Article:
Immunologic, hemodynamic, and adrenal incompetence in cirrhosis: impact on renal dysfunction

Louise Madeleine Risør, Flemming Bendtsen, Søren Møller

7 Citations (Scopus)


Acute kidney injury (AKI) is one of the most severe complications of cirrhosis and is associated with significant morbidity and mortality. Liver fibrosis and liver insufficiency, portal hypertension, systemic vasodilation, and a subsequent hyperdynamic circulation undermine the renal and cardiac function, making cirrhotic patients more susceptible to hemodynamic incidents. In addition, the immune system is impaired in cirrhosis, leading to an exaggerated production of vasoactive mediators, and the adrenal cortisol response is insufficient, which causes further impairment of the vascular tonus, cardiac output, and renal perfusion. Consequently, the cardiovascular and renal dysfunction is aggravated, resulting in a hepatorenal syndrome (HRS). HRS is seen exclusively in patients with liver disease and has been considered an entirely functional prerenal dysfunction, rather than a structural dysfunction, but is not responsive to volume expansion. Recent research indicates that development of hepatic nephropathy represents a continuous spectrum of functional and structural dysfunction and may be precipitated by the inherent immunologic, adrenal, and hemodynamic incompetence in cirrhosis. New research explores several new markers of renal dysfunction that may replace serum creatinine in the future and give new insight on the hepatic nephropathy. Our understanding of the pathophysiological mechanisms causing the immunologic, adrenal, and hemodynamic incompetence, and the impact on renal dysfunction, has improved in recent years, and in this review we aim to highlight recent achievements in this field.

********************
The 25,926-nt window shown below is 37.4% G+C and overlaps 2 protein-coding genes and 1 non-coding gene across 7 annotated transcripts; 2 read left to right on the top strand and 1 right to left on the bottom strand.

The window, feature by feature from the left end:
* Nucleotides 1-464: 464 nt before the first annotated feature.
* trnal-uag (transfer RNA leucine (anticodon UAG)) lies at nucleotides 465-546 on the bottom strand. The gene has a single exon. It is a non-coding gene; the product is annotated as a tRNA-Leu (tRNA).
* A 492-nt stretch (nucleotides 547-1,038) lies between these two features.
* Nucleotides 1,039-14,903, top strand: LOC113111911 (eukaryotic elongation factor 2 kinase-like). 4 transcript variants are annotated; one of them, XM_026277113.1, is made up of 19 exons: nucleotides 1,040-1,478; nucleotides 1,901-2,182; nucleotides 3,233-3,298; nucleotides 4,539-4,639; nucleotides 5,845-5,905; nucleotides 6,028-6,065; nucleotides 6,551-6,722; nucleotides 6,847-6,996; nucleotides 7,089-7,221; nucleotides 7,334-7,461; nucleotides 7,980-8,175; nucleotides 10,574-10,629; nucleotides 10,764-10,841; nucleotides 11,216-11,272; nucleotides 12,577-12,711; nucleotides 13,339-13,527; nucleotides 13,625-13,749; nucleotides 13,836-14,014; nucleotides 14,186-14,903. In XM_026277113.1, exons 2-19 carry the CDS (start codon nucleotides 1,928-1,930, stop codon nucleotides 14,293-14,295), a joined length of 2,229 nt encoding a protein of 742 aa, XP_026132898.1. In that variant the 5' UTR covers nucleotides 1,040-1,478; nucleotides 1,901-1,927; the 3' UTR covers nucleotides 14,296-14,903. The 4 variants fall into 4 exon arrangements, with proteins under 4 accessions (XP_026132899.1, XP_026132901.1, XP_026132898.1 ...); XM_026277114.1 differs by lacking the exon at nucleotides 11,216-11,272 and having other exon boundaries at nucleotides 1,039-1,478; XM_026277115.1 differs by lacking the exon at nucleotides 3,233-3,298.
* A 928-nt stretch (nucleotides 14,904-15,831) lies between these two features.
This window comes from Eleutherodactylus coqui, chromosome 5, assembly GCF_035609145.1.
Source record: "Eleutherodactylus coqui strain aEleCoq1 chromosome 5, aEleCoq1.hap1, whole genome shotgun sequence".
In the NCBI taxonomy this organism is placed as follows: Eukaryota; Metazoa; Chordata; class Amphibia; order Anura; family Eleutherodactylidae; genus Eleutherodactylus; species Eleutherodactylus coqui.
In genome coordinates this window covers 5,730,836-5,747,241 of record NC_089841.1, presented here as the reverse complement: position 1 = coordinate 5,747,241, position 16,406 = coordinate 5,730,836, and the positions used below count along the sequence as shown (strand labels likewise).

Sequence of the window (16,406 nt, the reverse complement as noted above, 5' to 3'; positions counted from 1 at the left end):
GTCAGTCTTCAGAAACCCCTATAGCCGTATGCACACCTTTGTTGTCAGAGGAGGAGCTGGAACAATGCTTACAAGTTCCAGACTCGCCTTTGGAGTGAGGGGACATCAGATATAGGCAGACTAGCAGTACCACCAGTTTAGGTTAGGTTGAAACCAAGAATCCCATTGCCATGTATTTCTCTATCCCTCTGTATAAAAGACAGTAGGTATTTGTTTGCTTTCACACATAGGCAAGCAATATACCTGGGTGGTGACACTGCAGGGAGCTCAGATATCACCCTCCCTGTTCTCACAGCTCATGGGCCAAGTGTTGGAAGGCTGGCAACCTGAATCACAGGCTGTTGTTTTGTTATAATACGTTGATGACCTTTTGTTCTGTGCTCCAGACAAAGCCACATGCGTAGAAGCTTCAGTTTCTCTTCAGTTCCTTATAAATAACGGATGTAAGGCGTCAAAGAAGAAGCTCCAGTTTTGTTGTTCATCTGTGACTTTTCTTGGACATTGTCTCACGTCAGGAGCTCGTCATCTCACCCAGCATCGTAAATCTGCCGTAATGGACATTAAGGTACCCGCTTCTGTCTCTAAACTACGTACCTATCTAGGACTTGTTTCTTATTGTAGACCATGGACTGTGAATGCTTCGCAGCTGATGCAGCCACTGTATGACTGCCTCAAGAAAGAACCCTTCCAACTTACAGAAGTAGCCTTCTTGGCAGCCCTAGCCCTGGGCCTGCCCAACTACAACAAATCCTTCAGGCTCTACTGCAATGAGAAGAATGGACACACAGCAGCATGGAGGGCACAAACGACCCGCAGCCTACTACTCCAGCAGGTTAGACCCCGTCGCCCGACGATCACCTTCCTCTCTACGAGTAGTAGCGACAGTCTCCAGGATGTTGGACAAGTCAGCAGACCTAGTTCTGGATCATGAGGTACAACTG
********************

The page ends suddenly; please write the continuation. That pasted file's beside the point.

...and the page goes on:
Original languageEnglish
JournalHepatology International
Issue number1
Pages (from-to)17-27
Number of pages11
Publication statusPublished - Jan 2015


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